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Replies to Mike Ramsey and Stephen Sachs on Birthright Citizenship
Andrew Hyman

Recently, I wrote a post about how the concept of “allegiance” is baked into the Citizenship Clause.  Thanks to Mike Ramsey and Stephen Sachs for their comments about that post.  The points they raise are reasonable, but perhaps not decisive. Mike is skeptical that the word “subject” in the Citizenship Clause means “owing allegiance” as I claimed.  While he does not deny that that is indeed one of the dictionary definitions of the word “subject,” and does not deny that the framers of the Fourteenth Amendment emphasized the concept of allegiance in connection with the Citizenship Clause (nor denies that the Supreme Court has done the same), still Mike thinks we should instead select a different definition of the word “subject” by giving greater consideration to the way that word is used in the phrase “subject to the jurisdiction.”  There are two reasons why that argument does not work (for me anyway).

First, it is true the phrase “subject to the jurisdiction of” commonly means “under the power of” when used in connection with the jurisdiction of a court, or (less commonly) when used in connection with the jurisdiction of a legislature.  But the Citizenship Clause does not use that phrase with reference to either a court or a legislature --- it uses those words with reference to a country.  Interpreting “subject to the jurisdiction thereof” to mean “owing allegiance to American power” fits well with the very long history of analyzing citizenship in terms of allegiance.

Second, suppose we do interpret the words “subject to the jurisdiction” to mean “under the power of,” as Mike suggests.  Then we still wind up with “allegiance” baked into the Citizenship Clause.  Here’s why.  Consider the question I previously posed: “if a foreign government waives diplomatic immunity as to parking tickets for all its diplomats in the United States, then birthright citizenship kicks in per the Citizenship Clause?”  The answer is obviously "no", because the “jurisdiction” to which the Citizenship Clause refers is a complete jurisdiction, as the Supreme Court has said (though not necessarily an exclusive jurisdiction).  Throughout American history, the courts of the United States have been powerless to convict any person for the crime of treason unless that person owes “allegiance” to the United States, and this self-imposed limitation upon national jurisdiction demonstrates that the United States lacks complete jurisdiction over people who owe no allegiance to the country.  As Chief Justice Marshall said, “Treason is a breach of allegiance, and can be committed by him only who owes allegiance, either perpetual or temporary.”    I think these two reasons do a good job of establishing that "allegiance" is baked into the Citizenship Clause, though I admit to uncertainty as to which of the two reasons is better.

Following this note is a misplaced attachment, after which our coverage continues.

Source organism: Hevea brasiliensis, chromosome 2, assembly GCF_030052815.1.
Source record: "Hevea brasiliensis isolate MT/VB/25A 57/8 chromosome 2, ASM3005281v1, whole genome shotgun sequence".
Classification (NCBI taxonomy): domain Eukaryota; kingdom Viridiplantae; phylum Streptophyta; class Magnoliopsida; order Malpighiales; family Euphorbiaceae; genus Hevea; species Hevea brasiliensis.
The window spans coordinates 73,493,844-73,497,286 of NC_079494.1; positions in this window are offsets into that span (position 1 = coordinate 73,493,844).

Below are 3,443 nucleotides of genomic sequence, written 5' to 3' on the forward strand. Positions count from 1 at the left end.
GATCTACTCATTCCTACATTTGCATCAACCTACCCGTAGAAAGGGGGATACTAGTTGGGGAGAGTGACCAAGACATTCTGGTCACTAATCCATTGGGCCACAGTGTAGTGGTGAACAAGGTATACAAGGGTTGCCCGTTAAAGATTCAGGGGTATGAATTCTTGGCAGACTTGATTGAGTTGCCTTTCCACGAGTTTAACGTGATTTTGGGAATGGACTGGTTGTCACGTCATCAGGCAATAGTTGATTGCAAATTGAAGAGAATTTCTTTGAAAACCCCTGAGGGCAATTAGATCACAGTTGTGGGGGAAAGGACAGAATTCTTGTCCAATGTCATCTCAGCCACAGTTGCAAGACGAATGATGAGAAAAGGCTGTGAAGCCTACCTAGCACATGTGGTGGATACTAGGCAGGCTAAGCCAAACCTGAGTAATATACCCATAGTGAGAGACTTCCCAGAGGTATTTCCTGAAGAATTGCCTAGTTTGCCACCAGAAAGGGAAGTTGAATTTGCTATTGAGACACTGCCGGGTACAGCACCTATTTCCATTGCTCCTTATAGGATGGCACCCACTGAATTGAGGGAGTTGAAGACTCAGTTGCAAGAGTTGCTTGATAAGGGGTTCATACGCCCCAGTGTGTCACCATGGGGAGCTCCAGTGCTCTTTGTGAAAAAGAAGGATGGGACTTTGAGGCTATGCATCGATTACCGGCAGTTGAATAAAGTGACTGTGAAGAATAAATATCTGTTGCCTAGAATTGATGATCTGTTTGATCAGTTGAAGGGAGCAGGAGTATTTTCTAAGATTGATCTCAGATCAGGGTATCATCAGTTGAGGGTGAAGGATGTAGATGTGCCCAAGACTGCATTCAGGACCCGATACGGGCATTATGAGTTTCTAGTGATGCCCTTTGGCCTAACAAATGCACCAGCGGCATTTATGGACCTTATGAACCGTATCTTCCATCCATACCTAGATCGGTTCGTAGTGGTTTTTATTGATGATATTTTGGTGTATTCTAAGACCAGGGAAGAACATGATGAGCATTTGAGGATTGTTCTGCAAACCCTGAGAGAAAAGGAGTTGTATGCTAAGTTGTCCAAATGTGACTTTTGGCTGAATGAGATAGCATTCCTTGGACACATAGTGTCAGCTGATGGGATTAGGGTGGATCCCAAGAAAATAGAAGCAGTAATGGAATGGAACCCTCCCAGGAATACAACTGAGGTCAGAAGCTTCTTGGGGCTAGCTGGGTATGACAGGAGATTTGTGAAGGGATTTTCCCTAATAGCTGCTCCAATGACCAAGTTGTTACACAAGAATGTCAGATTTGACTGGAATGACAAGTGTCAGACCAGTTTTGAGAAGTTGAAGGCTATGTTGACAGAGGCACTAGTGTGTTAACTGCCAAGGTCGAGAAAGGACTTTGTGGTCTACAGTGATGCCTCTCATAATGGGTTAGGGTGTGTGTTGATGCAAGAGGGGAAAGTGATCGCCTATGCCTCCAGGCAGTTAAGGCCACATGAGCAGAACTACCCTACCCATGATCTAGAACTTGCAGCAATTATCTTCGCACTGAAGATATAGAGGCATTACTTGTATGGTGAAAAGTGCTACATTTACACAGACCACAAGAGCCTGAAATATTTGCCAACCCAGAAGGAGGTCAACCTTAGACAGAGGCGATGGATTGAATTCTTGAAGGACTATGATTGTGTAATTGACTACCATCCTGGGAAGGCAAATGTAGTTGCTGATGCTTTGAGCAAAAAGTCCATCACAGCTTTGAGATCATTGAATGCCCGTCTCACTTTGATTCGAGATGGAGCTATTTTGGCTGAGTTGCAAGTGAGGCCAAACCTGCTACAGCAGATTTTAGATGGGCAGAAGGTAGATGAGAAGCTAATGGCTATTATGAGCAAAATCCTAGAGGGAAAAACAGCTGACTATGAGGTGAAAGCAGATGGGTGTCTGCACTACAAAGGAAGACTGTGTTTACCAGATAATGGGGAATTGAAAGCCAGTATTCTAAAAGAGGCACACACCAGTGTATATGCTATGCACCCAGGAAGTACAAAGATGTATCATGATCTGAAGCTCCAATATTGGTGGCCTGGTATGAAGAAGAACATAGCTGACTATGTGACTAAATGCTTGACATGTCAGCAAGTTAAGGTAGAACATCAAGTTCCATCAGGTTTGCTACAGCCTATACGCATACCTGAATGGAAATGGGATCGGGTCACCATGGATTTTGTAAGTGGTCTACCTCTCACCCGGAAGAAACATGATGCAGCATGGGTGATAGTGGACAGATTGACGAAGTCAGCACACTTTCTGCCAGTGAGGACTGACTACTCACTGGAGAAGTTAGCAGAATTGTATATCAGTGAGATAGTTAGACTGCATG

Moving now to the interesting comment from Professor Stephen Sachs, he wonders what Lord Coke really meant in Calvin’s Case when Coke said that immigrants owe no local allegiance to England except “when an alien that is in amity cometh into England….”  There are reasons for concluding that Coke meant that an alien can be out of amity even if the alien's home country and England are at peace.  In the same case (i.e. Calvin’s Case), Coke said "All infidels are in law perpetui inimici,” which was certainly a nasty sentiment on Coke’s part, but which nevertheless indicated that common law did not treat international peace as dispositive --- nor treat the nonviolence of an immigrant as dispositive --- in determining whether an alien owed allegiance.  For Coke at least, the dispositive question was basically whether England regarded the arriving immigrant as friendly, and vice versa.  It is true that the technical term “alien friend” often meant any alien from a friendly country, but Coke did not use the term “alien friend” here, and Coke’s discussion of infidels proves that he did not mean to use that technical term.  (Just to be 100% clear, I am not remotely suggesting that "infidels" who come to the United States nowadays are necessarily unfriendly, nor that they need to be treated as unfriendly under the Citizenship Clause, but rather am saying that Coke's discussion of infidels shows that he meant the words "alien that is in amity" to have a non-technical rather than technical meaning.) 

For more about how Calvin’s Case may, or may not, affect the debate about birthright citizenship, and for more about what Coke meant by “an alien that is in amity,” see, e.g., this 1999 law review article by Charles Wood.  I'll close by again quoting (who else?) Chief Justice Marshall, who once wrote that people who come into the United States for "business or caprice" under an “implied license” owe a "temporary and local allegiance."  Without the license, no allegiance is owed, and jurisdiction is incomplete.